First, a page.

A: I would sincerely hope so. You're right. There was perjury. There was subornation of perjury. There was witness tampering. There was witness intimidation. This was an ongoing thing and it was all calculated. Remember, after the election, we were limited to the Jones case and, for all practical purposes, to the Lewinsky matter. Even then, we showed that there was this conspiracy to obstruct justice solely to make sure that Miss Jones could not get any kind of a hearing on her case for what William Jefferson Clinton did as a human being, a person, not as the president.

Q: In the back of the book, you have a number of documents. What about this handwritten note from the president himself?

A: That note is presented by the president in the deposition in the Jones case to contradict an account of a meeting that was given by Dolly Browning. Dolly Browning and the president, for all practical purposes, had really grown up together. They had a meeting at the 25th anniversary of their high school reunion. Dolly Browning gave an account of what was said and why it was said. The president then gave a diametrically opposed account. He just contradicted her on every single thing.

Then he produced this handwritten document, that is in his own handwriting, and he claimed that shortly after that meeting, because he was so afraid of what Dolly Browning might do -- the same line he used with Monica Lewinsky before the dress appeared and the same line he used with Kathleen Wiley -- he said he sat down and drafted up these notes of exactly what was said. That's bad enough. Then he took the next step and had one of his White House aides on the back of the same note write that she was standing immediately behind Dolly and the president while this conversation took place, that she stood there so she could hear every word and that the president's account is exactly true. They were sitting in front of a four-foot square pillar. And we had proof of that.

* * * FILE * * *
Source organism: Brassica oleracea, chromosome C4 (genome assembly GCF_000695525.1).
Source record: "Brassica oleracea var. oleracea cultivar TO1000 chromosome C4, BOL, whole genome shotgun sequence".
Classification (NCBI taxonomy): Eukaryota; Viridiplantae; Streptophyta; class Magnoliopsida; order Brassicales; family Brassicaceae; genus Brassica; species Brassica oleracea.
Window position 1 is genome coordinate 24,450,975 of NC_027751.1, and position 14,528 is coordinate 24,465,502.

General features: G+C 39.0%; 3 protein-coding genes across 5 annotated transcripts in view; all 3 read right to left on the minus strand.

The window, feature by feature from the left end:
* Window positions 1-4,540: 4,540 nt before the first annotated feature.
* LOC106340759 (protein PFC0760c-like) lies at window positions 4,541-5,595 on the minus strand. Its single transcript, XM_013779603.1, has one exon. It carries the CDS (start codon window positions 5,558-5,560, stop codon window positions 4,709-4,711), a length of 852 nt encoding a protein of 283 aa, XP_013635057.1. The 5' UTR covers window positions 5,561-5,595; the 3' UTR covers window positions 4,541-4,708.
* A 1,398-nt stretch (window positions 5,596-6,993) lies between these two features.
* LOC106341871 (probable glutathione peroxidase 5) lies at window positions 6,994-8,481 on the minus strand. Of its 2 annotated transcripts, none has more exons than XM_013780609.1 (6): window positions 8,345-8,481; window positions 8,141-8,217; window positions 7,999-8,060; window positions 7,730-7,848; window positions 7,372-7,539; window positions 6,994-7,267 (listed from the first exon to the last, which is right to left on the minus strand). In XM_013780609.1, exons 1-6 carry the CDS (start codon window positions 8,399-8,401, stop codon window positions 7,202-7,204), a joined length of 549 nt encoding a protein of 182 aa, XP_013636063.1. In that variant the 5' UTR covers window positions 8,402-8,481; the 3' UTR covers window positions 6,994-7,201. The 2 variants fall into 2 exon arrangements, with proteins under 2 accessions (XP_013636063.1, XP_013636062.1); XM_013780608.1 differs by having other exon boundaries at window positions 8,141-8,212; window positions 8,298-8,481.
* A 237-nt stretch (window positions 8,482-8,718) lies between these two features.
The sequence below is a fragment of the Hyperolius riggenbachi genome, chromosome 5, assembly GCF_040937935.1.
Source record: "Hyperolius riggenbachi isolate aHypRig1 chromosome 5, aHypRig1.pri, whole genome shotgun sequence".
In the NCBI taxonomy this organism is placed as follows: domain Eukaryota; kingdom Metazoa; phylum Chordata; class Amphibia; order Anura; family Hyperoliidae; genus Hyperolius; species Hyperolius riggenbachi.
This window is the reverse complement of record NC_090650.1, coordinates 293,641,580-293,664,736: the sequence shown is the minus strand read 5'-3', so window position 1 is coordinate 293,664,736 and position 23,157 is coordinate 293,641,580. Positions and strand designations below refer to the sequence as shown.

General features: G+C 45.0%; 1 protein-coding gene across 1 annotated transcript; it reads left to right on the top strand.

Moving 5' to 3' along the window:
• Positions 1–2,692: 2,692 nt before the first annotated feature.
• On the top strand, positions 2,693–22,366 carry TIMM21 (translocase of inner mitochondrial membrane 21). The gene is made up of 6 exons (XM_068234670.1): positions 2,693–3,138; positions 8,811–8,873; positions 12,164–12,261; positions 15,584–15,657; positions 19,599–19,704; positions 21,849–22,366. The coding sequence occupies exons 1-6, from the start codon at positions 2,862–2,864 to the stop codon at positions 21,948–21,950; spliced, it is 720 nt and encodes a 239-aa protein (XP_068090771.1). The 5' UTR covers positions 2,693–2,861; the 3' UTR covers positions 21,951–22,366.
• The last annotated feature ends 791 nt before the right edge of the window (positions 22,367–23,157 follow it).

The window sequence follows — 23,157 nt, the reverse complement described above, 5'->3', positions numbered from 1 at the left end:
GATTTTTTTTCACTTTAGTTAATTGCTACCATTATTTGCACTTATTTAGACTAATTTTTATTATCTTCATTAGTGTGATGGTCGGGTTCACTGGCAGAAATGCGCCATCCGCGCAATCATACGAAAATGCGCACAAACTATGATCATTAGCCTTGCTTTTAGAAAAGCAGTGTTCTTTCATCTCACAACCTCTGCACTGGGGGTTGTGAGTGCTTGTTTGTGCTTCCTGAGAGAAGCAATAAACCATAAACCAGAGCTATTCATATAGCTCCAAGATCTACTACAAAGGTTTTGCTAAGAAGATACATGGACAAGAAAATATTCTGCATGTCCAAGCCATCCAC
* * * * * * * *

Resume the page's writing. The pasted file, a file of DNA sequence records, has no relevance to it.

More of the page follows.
Q: That's their story and they're sticking to it. It reminds one of the joke: "You lie ... and I'll swear to it in court."

A: There is another subornation of perjury. There's another case of witness tampering right there.

Q: Could you speak briefly to how Clinton keeps women quiet?

A: There's really two ways. One is, of course, by rewarding them. The other way is by vicious attacks. Remember when Paula Jones decided to file her lawsuit and one of his minions said, "Well, you drag a 10-dollar bill through a trailer park ..."?

Q: That was Jim Carville.

A: That's right. Remember the original attacks on Monica?

Q: She was an obsessed stalker.